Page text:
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DEVASTATING: Trump’s White House counsel preparing to testify against him over election plot

DEVASTATING: Trump’s White House counsel preparing to testify against him over election plot

DEVASTATING: Trump's White House counsel preparing to testify against him over election plot

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Former Trump White House counsel Pat Cipollone is cooperating with the January 6th investigation. ABC News reports he’s one step closer to testifying publicly in the select committee hearings slated to begin airing this week.

According to ABC News, Cipollone, who was present with Trump in the West Wing on Jan. 6th, stipulates that his testimony will be restricted to top Justice Department official Jeffrey Clark’s attempts to help overturn the 2020 presidential election.

Clark wanted to send letters to Georgia officials who Trump tried to pressure to invalidate the state’s certification of Biden as President-elect. The letters are described by Cipollone as a “murder-suicide pact” and would “damage anyone and anything that it touches.”

When Trump suggested replacing then-acting Attorney General Jeffrey Rosen with Clark, Cipollone and former deputy White House counsel Pat Philbin threatened to resign, not unlike Trump’s firing of FBI Director James Comey in 2017 for his role in investigating Russian interference in the 2016 election – and reminiscent of Watergate.

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Then-President Nixon fired Special Prosecutor Archibald Cox, who was investigating connections between the Nixon White House, the break-in at the DNC, and Nixon’s re-election. It was a move that triggered a slew of firings and resignations including Attorney General Elliott Richardson and his deputy Attorney General, William Ruckelshaus, who both resigned after refusing Nixon’s orders to fire Cox in what would be known as the “Saturday Night Massacre.”

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The Watergate investigation eventually uncovered multiple cases of abuse of Nixon’s executive powers.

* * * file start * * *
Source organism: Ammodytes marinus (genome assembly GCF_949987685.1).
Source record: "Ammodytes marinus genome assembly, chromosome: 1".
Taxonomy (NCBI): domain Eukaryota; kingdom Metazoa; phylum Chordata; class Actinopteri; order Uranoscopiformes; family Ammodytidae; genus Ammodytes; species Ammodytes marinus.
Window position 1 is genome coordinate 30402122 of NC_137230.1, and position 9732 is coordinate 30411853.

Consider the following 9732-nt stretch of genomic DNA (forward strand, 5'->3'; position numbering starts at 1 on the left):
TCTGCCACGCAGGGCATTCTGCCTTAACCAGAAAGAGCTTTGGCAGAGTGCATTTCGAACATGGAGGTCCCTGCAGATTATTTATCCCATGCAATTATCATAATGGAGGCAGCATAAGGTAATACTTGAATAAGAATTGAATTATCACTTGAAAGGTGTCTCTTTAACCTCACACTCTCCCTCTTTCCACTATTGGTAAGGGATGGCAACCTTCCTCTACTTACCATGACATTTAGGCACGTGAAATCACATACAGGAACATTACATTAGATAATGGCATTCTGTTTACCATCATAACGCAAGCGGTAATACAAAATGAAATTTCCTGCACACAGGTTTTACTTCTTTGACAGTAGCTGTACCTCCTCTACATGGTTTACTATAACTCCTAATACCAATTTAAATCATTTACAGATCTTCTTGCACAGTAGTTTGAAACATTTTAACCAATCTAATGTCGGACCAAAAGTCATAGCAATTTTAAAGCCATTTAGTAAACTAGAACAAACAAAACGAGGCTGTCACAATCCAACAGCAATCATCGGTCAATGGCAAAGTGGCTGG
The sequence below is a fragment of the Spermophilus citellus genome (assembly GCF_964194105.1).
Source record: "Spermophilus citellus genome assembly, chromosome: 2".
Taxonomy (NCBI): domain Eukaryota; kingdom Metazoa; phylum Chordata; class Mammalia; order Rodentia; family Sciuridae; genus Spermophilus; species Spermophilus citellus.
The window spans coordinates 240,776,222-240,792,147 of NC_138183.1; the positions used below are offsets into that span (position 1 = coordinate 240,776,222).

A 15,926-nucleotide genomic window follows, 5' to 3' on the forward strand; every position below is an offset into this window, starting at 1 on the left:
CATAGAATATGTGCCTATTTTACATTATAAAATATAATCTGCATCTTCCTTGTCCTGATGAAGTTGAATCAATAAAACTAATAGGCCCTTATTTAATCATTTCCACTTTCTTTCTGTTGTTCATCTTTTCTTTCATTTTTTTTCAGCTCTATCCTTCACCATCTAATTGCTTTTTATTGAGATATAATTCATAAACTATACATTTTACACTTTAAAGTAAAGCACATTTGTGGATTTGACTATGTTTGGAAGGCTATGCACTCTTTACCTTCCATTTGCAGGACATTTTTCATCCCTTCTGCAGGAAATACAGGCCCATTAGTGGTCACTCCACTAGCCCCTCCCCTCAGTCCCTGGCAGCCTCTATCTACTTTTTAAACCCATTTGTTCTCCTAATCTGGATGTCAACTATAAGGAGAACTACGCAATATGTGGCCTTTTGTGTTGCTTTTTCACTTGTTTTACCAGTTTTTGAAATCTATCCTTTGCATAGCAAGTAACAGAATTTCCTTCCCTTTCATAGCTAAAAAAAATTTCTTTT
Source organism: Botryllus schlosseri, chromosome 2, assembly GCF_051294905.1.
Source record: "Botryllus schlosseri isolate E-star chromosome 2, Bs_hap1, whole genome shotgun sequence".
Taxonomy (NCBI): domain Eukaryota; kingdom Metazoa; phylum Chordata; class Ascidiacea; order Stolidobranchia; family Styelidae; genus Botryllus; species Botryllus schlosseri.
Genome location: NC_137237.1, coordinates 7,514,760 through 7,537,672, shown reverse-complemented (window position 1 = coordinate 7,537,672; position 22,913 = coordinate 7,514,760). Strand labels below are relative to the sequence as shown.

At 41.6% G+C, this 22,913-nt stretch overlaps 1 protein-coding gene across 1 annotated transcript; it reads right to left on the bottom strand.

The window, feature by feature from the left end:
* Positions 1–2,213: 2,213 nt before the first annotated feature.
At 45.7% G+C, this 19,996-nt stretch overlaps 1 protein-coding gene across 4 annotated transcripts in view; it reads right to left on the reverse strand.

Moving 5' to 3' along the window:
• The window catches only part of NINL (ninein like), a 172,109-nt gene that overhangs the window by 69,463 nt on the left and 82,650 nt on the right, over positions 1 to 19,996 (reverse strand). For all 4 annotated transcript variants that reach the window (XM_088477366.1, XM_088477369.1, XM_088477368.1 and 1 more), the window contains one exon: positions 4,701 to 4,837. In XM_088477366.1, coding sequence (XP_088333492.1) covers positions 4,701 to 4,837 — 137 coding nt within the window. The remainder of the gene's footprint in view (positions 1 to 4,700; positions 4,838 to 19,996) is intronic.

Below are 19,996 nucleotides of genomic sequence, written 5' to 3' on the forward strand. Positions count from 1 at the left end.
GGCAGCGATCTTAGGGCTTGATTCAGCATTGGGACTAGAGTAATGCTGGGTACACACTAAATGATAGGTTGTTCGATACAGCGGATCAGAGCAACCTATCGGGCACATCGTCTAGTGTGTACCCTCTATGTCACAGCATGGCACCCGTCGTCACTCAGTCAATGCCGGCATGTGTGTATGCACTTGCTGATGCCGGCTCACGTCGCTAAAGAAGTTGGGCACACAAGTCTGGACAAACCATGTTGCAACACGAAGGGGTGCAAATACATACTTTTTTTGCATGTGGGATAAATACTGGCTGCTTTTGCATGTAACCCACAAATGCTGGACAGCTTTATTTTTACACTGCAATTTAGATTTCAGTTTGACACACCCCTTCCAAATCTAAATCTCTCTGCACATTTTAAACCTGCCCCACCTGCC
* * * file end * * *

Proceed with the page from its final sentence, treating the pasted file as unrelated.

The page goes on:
The similarities weren’t lost on John Dean. The former counsel to the Nixon White House tweeted:

Cox and President Nixon were at odds over the President’s refusal to release almost a dozen hours of White House recordings that revealed Nixon’s involvement in the 1972 Watergate break-in where Nixon associates were caught trying to bug the offices of the Democratic National Convention. The scheme was eerily similar to Trump’s attempts to block the release of White House call logs leading up to — and on — January 6th, the day thousands of his supporters stormed the U.S. Capitol in an attempt to stop Congress from certifying the results of the 2020 election for Biden.

And when the records were released, over seven hours of the key records of Trump’s communications were conspicuously missing.

The controversies surrounding the alleged corruption during Trump’s one-term presidency have the stench of Watergate all over it. After former FBI head James Comey was fired, Senator Mark Warner, the  top Democrat on the Senate Intelligence Committee, said:

“What happened during the Nixon period, there were people of principle who stood up against some of then-President (Richard) Nixon’s actions,” Warner said. “I’m hoping in the coming days that we’ll see either out of the administration and frankly from a lot of my colleagues, a willingness to rise above partisanship.”

Even top politicians in the GOP were triggered by Comey’s firing. Senate Intelligence Chair Richard Burr (R-NC), publicly criticized the move, saying “I am troubled by the timing and reasoning of Director Comey’s termination.”

Paul Cipollone and Pat Philbin have already spoken to the January 6th Select Committee – giving informal testimony back in April. In the current negotiations to testify in the upcoming televised hearings, Cipollone is being represented by Michael Purpura, who, if you can remember, was deputy White House counsel during Trump’s first term  – and also part of Trump’s first impeachment defense team.

History repeating itself is nothing new, but the similarities between past and present investigations into Trump’s blatant abuse of power cannot be ignored. The difference is that Nixon had the good sense to resign as President when cornered and the proverbial walls closed in. Trump, on the other hand, lacks the patriotism, wherewithal, and decency to withdraw from the jaws of defeat.

Let’s hope Cipollone’s cooperation and testimony will change that and shut a bleak chapter in what will be forever known as the worst — and most corrupt — Presidential administration in U.S. history.

Follow Ty Ross on Twitter @cooltxchick

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